A federal judge on Monday temporarily blocked the execution of a Mississippi inmate who killed two men in a 1995 robbery spree. The man's attorneys sought the order, not arguing guilt or innocence, but that corrections officials prevented the inmate from getting medical tests that could prove he is mentally ill.
Edwin Hart Turner, 38, had been scheduled to die by injection Wednesday. U.S. District Judge Carlton Reeves in Jackson blocked the execution until Feb. 20. Turner's lawyers, meanwhile, could seek a longer stay.
James Craig with the Louisiana Capital Assistance Center argued at a hearing Friday that the state's corrections department policy prohibited Turner from getting tests that could prove he's mentally ill, a diagnosis they hope would help sway the U.S. Supreme Court to block the executions of Turner and others with mental illnesses. Craig also would like the tests for a possible clemency petition.
Craig said the state's corrections policy dates to the 1990s and violates prisoners' rights to have access to materials that can help them develop evidence. He had asked the court to block the execution while the judge weighs evidence about the corrections policy. The policy requires court orders for medical experts or others to visit and test inmates.
"Mr. Turner has never had a fair opportunity to present the evidence that he is the sort of seriously mentally ill prisoner who should not be executed in a humane criminal justice system," Craig said in a statement Monday.
It added: "We are simply asking that we be allowed to have access to our client so that we can have him psychiatrically assessed so that the best information is available before any decision is made to proceed with the execution."
The office of Mississippi Attorney General Jim Hood said he hasn't yet had a chance to review the court's decision and determine whether to appeal.
"Once the review is conducted, the state will speak only through its filings in court," said Jan Schaefer, an official in Hood's office responding to a request for comment with an email.
Craig filed a separate petition last week with the U.S. Supreme Court that seeks to have the execution blocked.
That petition said Mississippi is one of 10 states that permit someone who suffered from serious mental illness at the time of the offense to be executed. Turner's lawyers want the court to prohibit the execution of mentally ill people the way it did inmates considered mentally retarded.
There's little dispute that Turner killed the men, then went home and had a meal of shrimp and cinnamon rolls before going to sleep.
Turner's lawyers argue in the petition to the U.S. Supreme Court that he inherited a serious mental illness. They argued that his father is thought to have committed suicide by shooting a gun into a shed filled with dynamite and his grandmother and great-grandmother both spent time in the state mental hospital.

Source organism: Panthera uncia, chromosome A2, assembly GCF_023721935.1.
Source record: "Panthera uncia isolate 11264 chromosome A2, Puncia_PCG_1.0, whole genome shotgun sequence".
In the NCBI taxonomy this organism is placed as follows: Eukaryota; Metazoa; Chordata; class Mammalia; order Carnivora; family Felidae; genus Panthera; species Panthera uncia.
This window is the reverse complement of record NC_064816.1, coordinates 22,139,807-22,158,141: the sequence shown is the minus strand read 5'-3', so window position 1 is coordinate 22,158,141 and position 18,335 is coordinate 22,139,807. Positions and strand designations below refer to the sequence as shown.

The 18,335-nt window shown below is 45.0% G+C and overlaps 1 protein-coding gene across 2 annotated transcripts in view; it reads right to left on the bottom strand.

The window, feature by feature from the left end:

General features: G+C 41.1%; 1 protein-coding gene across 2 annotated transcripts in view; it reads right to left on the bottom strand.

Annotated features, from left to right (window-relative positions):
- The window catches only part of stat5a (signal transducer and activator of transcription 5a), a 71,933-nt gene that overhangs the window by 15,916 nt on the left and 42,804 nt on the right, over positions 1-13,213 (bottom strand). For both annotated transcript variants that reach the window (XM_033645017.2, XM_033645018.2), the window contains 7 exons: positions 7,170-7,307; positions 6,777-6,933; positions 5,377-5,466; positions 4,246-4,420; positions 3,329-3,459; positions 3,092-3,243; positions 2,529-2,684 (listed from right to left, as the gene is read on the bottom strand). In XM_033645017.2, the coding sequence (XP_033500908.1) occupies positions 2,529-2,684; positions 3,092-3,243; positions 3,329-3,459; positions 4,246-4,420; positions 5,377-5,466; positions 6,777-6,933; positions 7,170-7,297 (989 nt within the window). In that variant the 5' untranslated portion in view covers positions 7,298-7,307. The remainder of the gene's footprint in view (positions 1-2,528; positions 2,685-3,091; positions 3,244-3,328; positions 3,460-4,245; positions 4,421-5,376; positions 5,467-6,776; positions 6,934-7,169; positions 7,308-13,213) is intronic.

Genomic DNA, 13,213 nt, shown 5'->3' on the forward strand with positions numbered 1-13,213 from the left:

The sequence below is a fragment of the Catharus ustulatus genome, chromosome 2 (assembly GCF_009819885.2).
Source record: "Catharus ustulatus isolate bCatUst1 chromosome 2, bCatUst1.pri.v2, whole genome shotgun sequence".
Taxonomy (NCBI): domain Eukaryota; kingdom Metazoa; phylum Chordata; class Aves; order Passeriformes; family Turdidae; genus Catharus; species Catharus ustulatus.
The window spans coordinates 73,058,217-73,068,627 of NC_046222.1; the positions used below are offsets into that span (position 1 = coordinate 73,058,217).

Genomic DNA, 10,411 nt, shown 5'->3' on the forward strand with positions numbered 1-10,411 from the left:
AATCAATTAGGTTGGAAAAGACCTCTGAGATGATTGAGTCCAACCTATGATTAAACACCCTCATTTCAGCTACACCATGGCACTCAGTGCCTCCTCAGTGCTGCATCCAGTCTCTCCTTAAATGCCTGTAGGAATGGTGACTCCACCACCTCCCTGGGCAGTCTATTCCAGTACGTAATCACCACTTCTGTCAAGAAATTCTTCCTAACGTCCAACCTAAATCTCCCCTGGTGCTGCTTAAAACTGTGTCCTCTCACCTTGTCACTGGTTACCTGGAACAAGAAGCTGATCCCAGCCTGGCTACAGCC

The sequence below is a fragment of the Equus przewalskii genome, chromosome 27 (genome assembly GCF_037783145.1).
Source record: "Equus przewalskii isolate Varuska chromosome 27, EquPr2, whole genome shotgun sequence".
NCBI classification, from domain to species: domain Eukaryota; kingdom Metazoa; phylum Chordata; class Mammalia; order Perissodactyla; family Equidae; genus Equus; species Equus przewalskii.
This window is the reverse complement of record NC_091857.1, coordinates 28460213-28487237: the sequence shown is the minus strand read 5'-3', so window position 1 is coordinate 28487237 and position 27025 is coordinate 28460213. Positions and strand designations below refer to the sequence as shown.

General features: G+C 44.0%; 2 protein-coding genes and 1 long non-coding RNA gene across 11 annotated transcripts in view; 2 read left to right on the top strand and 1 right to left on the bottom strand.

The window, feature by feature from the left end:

Turner's face is severely disfigured from a self-inflicted gunshot wound from a suicide attempt when he was 18, in which he put a rifle in his mouth and pulled the trigger, the lawyers said.
Craig said in a telephone interview Monday that Turner had spent three months in a state hospital after slitting his wrists in another suicide attempt in 1995 _ prior to the killings later that year.
Craig said Turner was diagnosed with depression that year and given the antidepressant medication Prozac. Craig believes Turner was misdiagnosed and that Prozac compounded his problems.
Turner was convicted of killing the two men while robbing gas stations with a friend, Paul Murrell Stewart, in a spree that netted about $400. Stewart, 17 at the time, testified against Turner and was sentenced to life in prison.
According to court records, Stewart said he and Turner were drinking beer and smoking marijuana when they decided to rob a store Dec. 13, 1995. They picked Mims Turkey Village Truck Stop on Mississippi's U.S. Highway 82, where 37-year-old Eddie Brooks was working.
They walked inside armed with rifles.
Turner shot Brooks in the chest, according to Stewart. He said the two went behind the counter but couldn't open the cash register, not even when Turner shot at it. An enraged Turner then "placed the barrel of his gun inches from Eddie Brooks' head and pulled the trigger," the court records said.
The two left empty-handed and drove nearby to Mims One Stop, where 38-year-old prison guard Everett Curry was pumping gas. Stewart went inside to rob the store while Turner forced Curry to the ground at gunpoint.
"As Curry was pleading for his life, Turner shot him in the head," the records said.
Turner and Stewart went back to Turner's house, where they ate dinner and fell asleep. When they awoke, deputies were knocking at the door.